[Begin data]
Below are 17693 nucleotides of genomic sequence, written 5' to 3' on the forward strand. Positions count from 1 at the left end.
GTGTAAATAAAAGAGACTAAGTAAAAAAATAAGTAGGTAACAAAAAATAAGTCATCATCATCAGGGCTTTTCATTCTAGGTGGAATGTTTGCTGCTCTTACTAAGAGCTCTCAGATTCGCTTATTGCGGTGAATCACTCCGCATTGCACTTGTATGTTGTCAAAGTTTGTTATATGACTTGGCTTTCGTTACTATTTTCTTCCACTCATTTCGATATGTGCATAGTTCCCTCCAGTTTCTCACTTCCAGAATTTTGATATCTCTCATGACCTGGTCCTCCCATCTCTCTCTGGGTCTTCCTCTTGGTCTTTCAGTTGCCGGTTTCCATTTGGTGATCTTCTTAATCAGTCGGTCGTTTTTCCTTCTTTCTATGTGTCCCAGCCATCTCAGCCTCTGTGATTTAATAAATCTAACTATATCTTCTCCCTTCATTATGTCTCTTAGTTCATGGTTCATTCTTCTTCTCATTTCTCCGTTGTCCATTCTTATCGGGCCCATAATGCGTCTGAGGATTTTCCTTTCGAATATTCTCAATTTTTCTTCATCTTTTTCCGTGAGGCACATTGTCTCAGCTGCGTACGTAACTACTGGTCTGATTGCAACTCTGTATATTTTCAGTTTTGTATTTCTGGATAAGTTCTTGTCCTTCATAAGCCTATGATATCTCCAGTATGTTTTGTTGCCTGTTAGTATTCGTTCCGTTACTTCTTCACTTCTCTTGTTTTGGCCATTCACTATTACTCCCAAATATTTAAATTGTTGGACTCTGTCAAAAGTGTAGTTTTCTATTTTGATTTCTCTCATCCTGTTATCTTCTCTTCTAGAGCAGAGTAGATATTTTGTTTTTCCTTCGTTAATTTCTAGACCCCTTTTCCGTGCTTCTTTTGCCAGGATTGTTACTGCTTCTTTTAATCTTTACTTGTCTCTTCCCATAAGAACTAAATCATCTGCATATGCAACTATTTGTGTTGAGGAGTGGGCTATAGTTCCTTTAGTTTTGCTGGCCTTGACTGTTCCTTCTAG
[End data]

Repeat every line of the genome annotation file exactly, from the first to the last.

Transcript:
Below are 17693 nucleotides of genomic sequence, written 5' to 3' on the forward strand. Positions count from 1 at the left end.
GTGTAAATAAAAGAGACTAAGTAAAAAAATAAGTAGGTAACAAAAAATAAGTCATCATCATCAGGGCTTTTCATTCTAGGTGGAATGTTTGCTGCTCTTACTAAGAGCTCTCAGATTCGCTTATTGCGGTGAATCACTCCGCATTGCACTTGTATGTTGTCAAAGTTTGTTATATGACTTGGCTTTCGTTACTATTTTCTTCCACTCATTTCGATATGTGCATAGTTCCCTCCAGTTTCTCACTTCCAGAATTTTGATATCTCTCATGACCTGGTCCTCCCATCTCTCTCTGGGTCTTCCTCTTGGTCTTTCAGTTGCCGGTTTCCATTTGGTGATCTTCTTAATCAGTCGGTCGTTTTTCCTTCTTTCTATGTGTCCCAGCCATCTCAGCCTCTGTGATTTAATAAATCTAACTATATCTTCTCCCTTCATTATGTCTCTTAGTTCATGGTTCATTCTTCTTCTCATTTCTCCGTTGTCCATTCTTATCGGGCCCATAATGCGTCTGAGGATTTTCCTTTCGAATATTCTCAATTTTTCTTCATCTTTTTCCGTGAGGCACATTGTCTCAGCTGCGTACGTAACTACTGGTCTGATTGCAACTCTGTATATTTTCAGTTTTGTATTTCTGGATAAGTTCTTGTCCTTCATAAGCCTATGATATCTCCAGTATGTTTTGTTGCCTGTTAGTATTCGTTCCGTTACTTCTTCACTTCTCTTGTTTTGGCCATTCACTATTACTCCCAAATATTTAAATTGTTGGACTCTGTCAAAAGTGTAGTTTTCTATTTTGATTTCTCTCATCCTGTTATCTTCTCTTCTAGAGCAGAGTAGATATTTTGTTTTTCCTTCGTTAATTTCTAGACCCCTTTTCCGTGCTTCTTTTGCCAGGATTGTTACTGCTTCTTTTAATCTTTACTTGTCTCTTCCCATAAGAACTAAATCATCTGCATATGCAACTATTTGTGTTGAGGAGTGGGCTATAGTTCCTTTAGTTTTGCTGGCCTTGACTGTTCCTTCTAG